If you’re a great fan of diverse music, you’ve probably heard a ton of guitar solos in different genres. Surprisingly, in all these songs, the notes don’t sound the same. While you can attempt to count and name the notes from the number of strings you see, guitars actually have an infinite number of notes to play, some being more complex than others. So, what are the notes on a guitar?
When you first start playing guitar, one of the first lessons is how to label the strings. The strings are labeled E, A, D, G, B, and E. There are six notes for each string and seven primary notes on every guitar. These notes are A, B, C, D, E, F, and G.
As the guitar player’s skills evolve, there are always new selections of notes to learn.
How to Learn The Notes on a Guitar
Guitar notes aren’t as easy or conventional as the notes on a piano. For example, the notes on a guitar have seven primary forms, and then there are a ton of sharps, flats, majors, minors, etc.
First, when it comes to identifying the notes, guitar notes are determined from the thickest string to the thinnest string. So when we arrange the strings by their thickness, we have E, B, D, G, A, and E.
That’s why there are various ways to learn them. Before learning about the notes and how to learn them, I’d like to share a few essential things you need to know firsthand.
Knowing about notes for any instrument, especially the guitar, is essential to making the learning process go more smoothly for every novice. Below are listed a few of them.
The pitch of a guitar is the type of sound it makes. It’s the texture of sound that reaches your ear whenever the instrument is played. The pitch of a guitar can be changed by the type of wood it is made from, the type of metal used for the strings, and the size and shape of the body.
Natural notes are the notes on a guitar that, when played, give you the original pitch of the guitar. These seven notes do not have any high or low pitches. Instead, they exist when a guitarist strums the instrument. These are the seven notes mentioned earlier in the article.
A flat is a note that occurs between two natural notes. It means that the note being played sounds a semitone lower than the natural note it exits from.
A sharp is also a note that occurs between two natural notes. However, when a sharp is played, it makes a sound that is one semitone higher than the natural note it is gotten from.
I discovered a little tidbit that two notes do not have flats or sharps. These notes are B and E.
There are just six strings on a guitar, so it would be pretty tricky to get these six strings to make flat and sharp notes. That’s why we have the FRET. Have you ever noticed 12 little metal strips placed vertically across the slim part of the guitar that you hold on to? These bits of metal are called frets. The guitar part they are located on is called the fretboard (or neck).
When players want to play flat or sharp notes, chords, and other progressions on a guitar, they move their fingers over various frets depending on the note they want to play.
An octave is like the senior of a flat or sharp. It is the distance of one tone between any note. In simpler terms, it’s like taking one step behind from a note, and then the sound produced is a lower note, so when you take a step forward from the same note, you get a higher sound than that note. Every guitar has 4 octaves.
How to Learn The Notes
Let’s check out how you can learn the names of the notes on a guitar. There are fun and easy-to-remember ways to identify the primary notes on a guitar which could become very helpful when trying to learn the notes.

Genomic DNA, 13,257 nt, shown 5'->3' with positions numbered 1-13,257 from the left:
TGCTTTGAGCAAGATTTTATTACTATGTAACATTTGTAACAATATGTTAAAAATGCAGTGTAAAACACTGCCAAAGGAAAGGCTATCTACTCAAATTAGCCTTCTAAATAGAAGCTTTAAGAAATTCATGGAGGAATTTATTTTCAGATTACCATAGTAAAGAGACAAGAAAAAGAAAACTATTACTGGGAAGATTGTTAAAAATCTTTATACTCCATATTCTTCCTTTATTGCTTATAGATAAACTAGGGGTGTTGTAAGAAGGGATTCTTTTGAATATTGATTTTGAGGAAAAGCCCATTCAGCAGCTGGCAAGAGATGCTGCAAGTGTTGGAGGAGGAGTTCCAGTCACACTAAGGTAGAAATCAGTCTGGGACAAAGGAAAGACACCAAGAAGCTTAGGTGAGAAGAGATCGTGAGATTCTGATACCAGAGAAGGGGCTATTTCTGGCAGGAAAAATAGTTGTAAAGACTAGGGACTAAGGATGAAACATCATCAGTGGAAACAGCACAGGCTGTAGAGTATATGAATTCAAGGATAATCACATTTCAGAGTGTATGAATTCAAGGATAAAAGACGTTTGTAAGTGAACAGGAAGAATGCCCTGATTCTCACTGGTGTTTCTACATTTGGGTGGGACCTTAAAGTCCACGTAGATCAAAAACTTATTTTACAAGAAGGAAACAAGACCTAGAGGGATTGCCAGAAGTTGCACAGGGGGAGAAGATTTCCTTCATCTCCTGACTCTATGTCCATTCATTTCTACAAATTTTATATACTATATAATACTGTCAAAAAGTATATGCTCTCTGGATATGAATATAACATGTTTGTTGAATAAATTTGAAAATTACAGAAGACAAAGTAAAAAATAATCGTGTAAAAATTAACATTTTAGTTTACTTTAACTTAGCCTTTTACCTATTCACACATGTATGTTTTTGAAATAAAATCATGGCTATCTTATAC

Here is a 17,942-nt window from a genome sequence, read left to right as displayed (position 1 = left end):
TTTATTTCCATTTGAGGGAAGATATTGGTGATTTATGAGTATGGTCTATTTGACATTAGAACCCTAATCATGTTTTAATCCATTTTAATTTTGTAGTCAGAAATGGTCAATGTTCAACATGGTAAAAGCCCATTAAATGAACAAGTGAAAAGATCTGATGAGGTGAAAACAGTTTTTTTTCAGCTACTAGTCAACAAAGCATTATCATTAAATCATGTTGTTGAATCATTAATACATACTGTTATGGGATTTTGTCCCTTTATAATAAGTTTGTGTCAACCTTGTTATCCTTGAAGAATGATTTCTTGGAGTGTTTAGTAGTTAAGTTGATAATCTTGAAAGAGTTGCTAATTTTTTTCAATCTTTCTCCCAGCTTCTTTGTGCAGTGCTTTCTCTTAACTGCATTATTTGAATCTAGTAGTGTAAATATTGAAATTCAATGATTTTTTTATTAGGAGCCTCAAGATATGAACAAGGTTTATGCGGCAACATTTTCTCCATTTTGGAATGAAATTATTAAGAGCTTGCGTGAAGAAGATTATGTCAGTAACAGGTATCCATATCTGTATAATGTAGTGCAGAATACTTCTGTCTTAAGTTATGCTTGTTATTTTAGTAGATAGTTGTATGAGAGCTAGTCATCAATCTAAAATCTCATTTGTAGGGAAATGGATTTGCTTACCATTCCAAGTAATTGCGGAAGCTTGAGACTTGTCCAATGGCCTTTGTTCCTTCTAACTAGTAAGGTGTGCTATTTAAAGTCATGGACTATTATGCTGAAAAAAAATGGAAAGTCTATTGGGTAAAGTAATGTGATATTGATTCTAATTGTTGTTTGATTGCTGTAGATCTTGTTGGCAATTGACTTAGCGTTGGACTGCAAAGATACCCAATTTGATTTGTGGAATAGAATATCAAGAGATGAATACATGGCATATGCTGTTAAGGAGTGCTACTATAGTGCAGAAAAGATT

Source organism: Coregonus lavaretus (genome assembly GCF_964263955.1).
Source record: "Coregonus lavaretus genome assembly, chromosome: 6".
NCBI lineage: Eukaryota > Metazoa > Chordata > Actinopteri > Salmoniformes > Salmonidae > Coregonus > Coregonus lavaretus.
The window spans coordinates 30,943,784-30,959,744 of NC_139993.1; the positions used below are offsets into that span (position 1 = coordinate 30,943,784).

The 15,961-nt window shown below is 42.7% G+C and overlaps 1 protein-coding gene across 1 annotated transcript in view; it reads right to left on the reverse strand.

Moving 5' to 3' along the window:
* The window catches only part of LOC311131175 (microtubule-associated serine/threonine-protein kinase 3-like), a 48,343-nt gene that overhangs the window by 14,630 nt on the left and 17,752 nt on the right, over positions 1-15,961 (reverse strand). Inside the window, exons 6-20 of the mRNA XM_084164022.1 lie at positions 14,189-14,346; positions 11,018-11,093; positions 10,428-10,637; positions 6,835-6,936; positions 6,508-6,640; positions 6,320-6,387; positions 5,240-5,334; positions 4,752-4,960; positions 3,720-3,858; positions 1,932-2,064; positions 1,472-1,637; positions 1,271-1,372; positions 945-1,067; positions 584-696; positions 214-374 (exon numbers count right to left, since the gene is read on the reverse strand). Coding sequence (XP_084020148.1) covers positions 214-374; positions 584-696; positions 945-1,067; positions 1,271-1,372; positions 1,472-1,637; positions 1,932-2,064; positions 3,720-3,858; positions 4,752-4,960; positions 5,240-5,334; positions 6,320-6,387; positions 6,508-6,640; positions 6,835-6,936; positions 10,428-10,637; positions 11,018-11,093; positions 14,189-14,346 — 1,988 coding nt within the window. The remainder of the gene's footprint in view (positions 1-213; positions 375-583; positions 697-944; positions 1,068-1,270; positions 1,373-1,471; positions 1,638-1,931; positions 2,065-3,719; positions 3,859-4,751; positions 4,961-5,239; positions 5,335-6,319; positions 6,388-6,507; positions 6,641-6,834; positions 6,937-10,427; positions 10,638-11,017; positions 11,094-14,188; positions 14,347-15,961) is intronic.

Form an Acronym
You can modify all the notes for each string to form an acronym, for example:
(6th string) E-ach
(5th string) B-unny
(4th string) G-ets
(3rd string) D-rowsy
(2nd string) A-fter
(1st string) E-ating
Western Music System
Another way to identify the notes on a guitar (which depends on the music you’re playing) is the western music system.
Here you can identify notes by simply reciting them alphabetically. As we mentioned earlier, there are seven notes A, B, C, D, E, F, and G. This system helps you identify higher notes and lower notes by arranging them in order (so, G is higher than F and B is lower than C).
Why You Need to Learn Guitar Notes
There are many benefits of learning the notes on your guitar. Learning the notes on a guitar doesn’t simply mean that you know their names. It also means that you will be able to tell the notes apart by their sounds. When you can identify the notes this way, you’ll be able to do many things you otherwise wouldn’t.
- Tune your guitar without needing to stress about a tuner or an application.
- Easily learn new chord progressions and notes from songs.
- Knowing the notes makes it easier to play them with other instruments.
- Learning notes is very important if you’re looking to chase a professional career as a guitarist.
Tips to Play The Notes on a Guitar
Finally, learning to identify notes on a guitar is a pretty fun experience. This experience is even better when practicing these notes on the guitar. So, here are a few tips that might help.
- Start with a single string and progress down the fretboard to play the different notes.
- Watch videos and copy the finger patterns of teachers on your guitar.
- Remember the six-string notes E, B, G, D, A, E, and the seven natural notes, A, B, C, D, E, F, and G.
- Keep in mind that learning notes is easier when you constantly practice.
To conclude, the notes on a guitar are a bit more complex than the notes on a piano. The guitar has six notes for each string, which are labeled E, A, D, G, B, and E. And then there are seven primary notes on every guitar. These notes are A, B, C, D, E, F, and G. And that’s not where it ends. There are a ton of sharps, flats, majors, minors, etc. But don’t let it become too confusing. There are some fun and easy-to-remember ways to identify the primary notes on a guitar which are worth to give a try.